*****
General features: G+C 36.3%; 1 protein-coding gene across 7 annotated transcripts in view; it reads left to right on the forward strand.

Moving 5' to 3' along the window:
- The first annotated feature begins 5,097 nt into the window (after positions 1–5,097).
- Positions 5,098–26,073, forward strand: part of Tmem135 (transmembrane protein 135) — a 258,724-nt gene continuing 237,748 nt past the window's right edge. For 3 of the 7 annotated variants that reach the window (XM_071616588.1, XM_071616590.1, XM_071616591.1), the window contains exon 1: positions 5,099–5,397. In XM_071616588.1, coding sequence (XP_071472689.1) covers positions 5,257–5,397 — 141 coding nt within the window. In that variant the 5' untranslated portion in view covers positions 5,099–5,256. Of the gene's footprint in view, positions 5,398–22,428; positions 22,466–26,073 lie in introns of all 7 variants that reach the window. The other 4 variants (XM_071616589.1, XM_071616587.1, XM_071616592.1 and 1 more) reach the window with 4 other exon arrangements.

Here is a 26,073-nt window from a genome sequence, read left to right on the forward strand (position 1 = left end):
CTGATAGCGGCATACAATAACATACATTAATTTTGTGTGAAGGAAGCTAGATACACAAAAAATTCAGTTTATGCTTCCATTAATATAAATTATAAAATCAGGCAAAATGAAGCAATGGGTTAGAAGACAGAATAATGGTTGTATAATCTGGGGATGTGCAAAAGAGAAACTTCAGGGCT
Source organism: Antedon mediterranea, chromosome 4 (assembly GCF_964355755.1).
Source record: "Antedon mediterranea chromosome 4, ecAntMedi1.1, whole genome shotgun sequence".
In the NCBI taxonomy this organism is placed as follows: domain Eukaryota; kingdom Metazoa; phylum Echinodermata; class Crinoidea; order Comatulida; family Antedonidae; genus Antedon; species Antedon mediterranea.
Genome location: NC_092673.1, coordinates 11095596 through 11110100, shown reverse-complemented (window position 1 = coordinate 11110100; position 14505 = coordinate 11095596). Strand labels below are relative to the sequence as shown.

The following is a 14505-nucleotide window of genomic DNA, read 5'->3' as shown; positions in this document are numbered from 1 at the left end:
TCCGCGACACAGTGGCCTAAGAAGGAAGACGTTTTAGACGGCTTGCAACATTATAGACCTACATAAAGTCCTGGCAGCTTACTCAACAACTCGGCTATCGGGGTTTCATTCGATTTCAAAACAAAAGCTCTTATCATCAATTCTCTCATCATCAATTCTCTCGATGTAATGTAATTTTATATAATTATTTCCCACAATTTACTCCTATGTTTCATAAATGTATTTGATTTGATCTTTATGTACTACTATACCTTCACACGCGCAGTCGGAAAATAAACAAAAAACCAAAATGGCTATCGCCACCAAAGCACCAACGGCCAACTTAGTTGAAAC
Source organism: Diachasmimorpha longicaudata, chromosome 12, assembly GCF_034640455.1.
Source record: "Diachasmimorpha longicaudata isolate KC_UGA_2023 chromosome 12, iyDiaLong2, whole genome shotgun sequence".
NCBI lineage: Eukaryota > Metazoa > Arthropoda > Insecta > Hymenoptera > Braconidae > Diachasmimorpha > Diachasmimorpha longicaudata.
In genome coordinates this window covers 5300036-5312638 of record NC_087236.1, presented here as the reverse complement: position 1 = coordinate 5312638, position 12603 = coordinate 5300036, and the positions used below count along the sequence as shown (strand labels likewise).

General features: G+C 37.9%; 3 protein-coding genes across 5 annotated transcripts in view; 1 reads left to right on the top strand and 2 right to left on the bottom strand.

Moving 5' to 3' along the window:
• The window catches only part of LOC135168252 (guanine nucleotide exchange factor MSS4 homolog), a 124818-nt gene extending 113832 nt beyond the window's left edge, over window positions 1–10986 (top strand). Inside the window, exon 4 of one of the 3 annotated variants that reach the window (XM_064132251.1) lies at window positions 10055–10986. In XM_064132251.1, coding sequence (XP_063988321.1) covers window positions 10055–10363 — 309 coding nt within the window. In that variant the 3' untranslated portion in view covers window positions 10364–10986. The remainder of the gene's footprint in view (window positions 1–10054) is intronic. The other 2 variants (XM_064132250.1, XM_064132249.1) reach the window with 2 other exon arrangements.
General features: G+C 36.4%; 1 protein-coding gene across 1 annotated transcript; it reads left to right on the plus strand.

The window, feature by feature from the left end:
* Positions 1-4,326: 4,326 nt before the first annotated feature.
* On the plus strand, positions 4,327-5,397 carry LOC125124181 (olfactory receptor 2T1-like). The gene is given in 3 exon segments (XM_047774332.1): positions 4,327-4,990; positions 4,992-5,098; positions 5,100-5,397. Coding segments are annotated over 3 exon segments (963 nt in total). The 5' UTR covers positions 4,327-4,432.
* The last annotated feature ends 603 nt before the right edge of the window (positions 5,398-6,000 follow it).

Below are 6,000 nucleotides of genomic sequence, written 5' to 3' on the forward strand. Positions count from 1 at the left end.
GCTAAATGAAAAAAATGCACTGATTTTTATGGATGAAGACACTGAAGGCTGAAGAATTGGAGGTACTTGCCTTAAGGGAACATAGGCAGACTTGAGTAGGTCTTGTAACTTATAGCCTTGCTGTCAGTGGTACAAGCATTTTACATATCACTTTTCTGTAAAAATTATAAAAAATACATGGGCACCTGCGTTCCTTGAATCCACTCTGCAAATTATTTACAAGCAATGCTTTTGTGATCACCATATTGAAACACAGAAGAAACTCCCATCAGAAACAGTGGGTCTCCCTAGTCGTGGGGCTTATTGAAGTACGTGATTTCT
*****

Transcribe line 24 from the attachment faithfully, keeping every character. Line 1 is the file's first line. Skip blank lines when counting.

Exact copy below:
* The last annotated feature ends 603 nt before the right edge of the window (positions 5,398-6,000 follow it).